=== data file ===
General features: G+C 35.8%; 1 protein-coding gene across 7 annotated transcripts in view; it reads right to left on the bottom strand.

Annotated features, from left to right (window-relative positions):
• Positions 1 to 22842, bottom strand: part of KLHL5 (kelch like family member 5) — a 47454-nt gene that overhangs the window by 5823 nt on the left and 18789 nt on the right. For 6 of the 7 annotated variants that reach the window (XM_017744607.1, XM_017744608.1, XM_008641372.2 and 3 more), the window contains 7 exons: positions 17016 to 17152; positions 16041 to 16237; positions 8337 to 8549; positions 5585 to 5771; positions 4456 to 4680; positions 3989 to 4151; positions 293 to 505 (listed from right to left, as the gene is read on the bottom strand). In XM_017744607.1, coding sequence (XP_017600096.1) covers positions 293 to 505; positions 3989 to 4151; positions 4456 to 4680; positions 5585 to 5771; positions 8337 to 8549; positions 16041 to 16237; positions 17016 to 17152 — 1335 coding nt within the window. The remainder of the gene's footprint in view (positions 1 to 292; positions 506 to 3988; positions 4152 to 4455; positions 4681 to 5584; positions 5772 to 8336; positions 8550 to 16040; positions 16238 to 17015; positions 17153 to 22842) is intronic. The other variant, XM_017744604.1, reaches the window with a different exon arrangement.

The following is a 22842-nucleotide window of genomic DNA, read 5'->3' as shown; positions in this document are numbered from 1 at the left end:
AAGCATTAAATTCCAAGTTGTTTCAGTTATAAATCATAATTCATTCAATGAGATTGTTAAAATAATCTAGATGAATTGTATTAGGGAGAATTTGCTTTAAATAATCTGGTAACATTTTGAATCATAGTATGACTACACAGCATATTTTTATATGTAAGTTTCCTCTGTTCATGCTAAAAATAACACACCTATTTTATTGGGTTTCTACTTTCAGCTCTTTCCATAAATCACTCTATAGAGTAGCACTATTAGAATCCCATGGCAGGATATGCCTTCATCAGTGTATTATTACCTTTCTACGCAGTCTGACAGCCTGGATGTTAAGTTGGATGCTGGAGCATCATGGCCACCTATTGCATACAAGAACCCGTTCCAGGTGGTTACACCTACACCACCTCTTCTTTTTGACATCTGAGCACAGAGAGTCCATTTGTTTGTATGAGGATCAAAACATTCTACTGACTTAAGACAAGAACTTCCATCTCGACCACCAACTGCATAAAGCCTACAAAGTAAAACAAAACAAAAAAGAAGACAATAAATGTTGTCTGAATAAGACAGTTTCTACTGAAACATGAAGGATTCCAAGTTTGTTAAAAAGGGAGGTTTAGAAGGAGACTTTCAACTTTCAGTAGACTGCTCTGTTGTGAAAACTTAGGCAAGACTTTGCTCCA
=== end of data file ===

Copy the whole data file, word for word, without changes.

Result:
General features: G+C 35.8%; 1 protein-coding gene across 7 annotated transcripts in view; it reads right to left on the bottom strand.

Annotated features, from left to right (window-relative positions):
• Positions 1 to 22842, bottom strand: part of KLHL5 (kelch like family member 5) — a 47454-nt gene that overhangs the window by 5823 nt on the left and 18789 nt on the right. For 6 of the 7 annotated variants that reach the window (XM_017744607.1, XM_017744608.1, XM_008641372.2 and 3 more), the window contains 7 exons: positions 17016 to 17152; positions 16041 to 16237; positions 8337 to 8549; positions 5585 to 5771; positions 4456 to 4680; positions 3989 to 4151; positions 293 to 505 (listed from right to left, as the gene is read on the bottom strand). In XM_017744607.1, coding sequence (XP_017600096.1) covers positions 293 to 505; positions 3989 to 4151; positions 4456 to 4680; positions 5585 to 5771; positions 8337 to 8549; positions 16041 to 16237; positions 17016 to 17152 — 1335 coding nt within the window. The remainder of the gene's footprint in view (positions 1 to 292; positions 506 to 3988; positions 4152 to 4455; positions 4681 to 5584; positions 5772 to 8336; positions 8550 to 16040; positions 16238 to 17015; positions 17153 to 22842) is intronic. The other variant, XM_017744604.1, reaches the window with a different exon arrangement.

The following is a 22842-nucleotide window of genomic DNA, read 5'->3' as shown; positions in this document are numbered from 1 at the left end:
AAGCATTAAATTCCAAGTTGTTTCAGTTATAAATCATAATTCATTCAATGAGATTGTTAAAATAATCTAGATGAATTGTATTAGGGAGAATTTGCTTTAAATAATCTGGTAACATTTTGAATCATAGTATGACTACACAGCATATTTTTATATGTAAGTTTCCTCTGTTCATGCTAAAAATAACACACCTATTTTATTGGGTTTCTACTTTCAGCTCTTTCCATAAATCACTCTATAGAGTAGCACTATTAGAATCCCATGGCAGGATATGCCTTCATCAGTGTATTATTACCTTTCTACGCAGTCTGACAGCCTGGATGTTAAGTTGGATGCTGGAGCATCATGGCCACCTATTGCATACAAGAACCCGTTCCAGGTGGTTACACCTACACCACCTCTTCTTTTTGACATCTGAGCACAGAGAGTCCATTTGTTTGTATGAGGATCAAAACATTCTACTGACTTAAGACAAGAACTTCCATCTCGACCACCAACTGCATAAAGCCTACAAAGTAAAACAAAACAAAAAAGAAGACAATAAATGTTGTCTGAATAAGACAGTTTCTACTGAAACATGAAGGATTCCAAGTTTGTTAAAAAGGGAGGTTTAGAAGGAGACTTTCAACTTTCAGTAGACTGCTCTGTTGTGAAAACTTAGGCAAGACTTTGCTCCA